The early to mid-80s are seen as a simpler time for heavy metal, but it might be more appropriate to say that things were just more ambiguous back then. It was a time when extremities were developing beyond their infancy but descriptors like black and power metal were used more often as arbitrary lyrical tags than they were to describe musical content. Plenty of bands nowadays emulate that era but very few of them approach the sincerity that Satan’s Hallow of Chicago exerts at full force on their full-length debut.
As “Reaching for the Night” kicks things off in a speedy fashion, it’s made immediately clear that Satan’s Hallow has no interest in tongue in cheek winks to the audience. That is not to say the group is a dead serious, “no fun allowed” band but rather that they don’t treat their style and influences like novelties the way that a lot of their peers tend to do. The songs throughout channel plenty of influence from Riot and Warlock among countless others and the presentation mixes the anthemic and the macabre without a single trace of irony to be found.
In addition, Satan’s Hallow stands out for their incredibly energetic performances. The vocal performance demands the most attention as they shriek like an American Doro Pesch in her prime but the music sticks out further due to the constantly upbeat drumming, gritty bass work, and twin guitars that are both melodic and dark. The production also has a nice best of both worlds setup, managing to not have too much of that modern polish but also avoiding the tinny tone associated with some of the more obscure 80s classics.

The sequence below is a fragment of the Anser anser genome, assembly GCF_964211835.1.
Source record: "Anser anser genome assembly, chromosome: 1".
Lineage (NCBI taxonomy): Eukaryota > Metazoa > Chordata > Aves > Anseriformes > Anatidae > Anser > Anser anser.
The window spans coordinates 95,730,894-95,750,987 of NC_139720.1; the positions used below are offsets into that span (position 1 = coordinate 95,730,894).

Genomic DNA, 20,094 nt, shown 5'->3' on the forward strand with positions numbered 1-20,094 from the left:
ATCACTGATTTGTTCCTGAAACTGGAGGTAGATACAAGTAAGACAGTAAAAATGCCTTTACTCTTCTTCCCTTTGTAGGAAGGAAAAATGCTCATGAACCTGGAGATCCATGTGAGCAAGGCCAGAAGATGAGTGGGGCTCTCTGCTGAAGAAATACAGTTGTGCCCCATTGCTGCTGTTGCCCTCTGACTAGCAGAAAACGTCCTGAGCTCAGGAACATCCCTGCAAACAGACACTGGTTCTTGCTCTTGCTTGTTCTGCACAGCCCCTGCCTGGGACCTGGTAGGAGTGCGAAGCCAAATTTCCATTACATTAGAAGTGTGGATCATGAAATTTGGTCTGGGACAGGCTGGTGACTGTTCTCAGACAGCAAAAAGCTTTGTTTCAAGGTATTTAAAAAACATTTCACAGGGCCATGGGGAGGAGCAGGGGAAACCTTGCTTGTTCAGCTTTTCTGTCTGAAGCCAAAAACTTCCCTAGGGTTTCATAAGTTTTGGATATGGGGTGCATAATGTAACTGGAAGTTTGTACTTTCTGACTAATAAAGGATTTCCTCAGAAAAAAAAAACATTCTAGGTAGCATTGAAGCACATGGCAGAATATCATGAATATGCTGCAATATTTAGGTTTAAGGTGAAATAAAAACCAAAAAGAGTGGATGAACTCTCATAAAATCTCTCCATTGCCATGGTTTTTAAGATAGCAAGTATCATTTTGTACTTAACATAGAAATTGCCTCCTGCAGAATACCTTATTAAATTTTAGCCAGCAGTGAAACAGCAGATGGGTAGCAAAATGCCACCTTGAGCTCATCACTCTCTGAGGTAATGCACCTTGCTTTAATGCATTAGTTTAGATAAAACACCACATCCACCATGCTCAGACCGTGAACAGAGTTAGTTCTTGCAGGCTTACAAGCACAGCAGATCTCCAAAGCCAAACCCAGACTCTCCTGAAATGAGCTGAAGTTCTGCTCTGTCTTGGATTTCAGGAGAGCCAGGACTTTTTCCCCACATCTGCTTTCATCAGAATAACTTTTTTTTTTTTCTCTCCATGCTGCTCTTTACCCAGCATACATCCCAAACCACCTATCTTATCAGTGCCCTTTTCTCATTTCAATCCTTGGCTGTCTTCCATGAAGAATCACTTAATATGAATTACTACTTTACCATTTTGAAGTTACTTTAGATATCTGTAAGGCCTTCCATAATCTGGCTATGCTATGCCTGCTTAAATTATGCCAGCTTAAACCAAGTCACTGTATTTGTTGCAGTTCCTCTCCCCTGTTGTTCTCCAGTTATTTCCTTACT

But what really makes the band stand out is the fact they remembered to make the songs on their debut both varied and catchy as hell. Just about every type of early 80s track is represented though the bulk of them such as “Hot Passion” and “Beyond the Bells” have the street flair of Riot and Accept. In addition, the band’s title song is a bouncy Mercyful Fate-style horror show and “Still Alive” almost reaches early Dokken with its more subdued tempo and melodicism. It’s even more astounding when you consider that the album’s nine songs are delivered in just a little over thirty-four minutes.
Satan’s Hallow is a safe recommendation for anyone who has a love for anything resembling 80s metal. While many of their peers seem to be patting themselves on the back for merely existing, this group goes the extra mile to deliver a debut that is energetic, catchy, and fun. There is no hesitation when I say that this is one of the most refreshing old school albums that I’ve heard in some time and Satan’s Hallow is a group that I hope to keep rooting for in the future.
“Reaching For The Night”
“Beyond the Bells”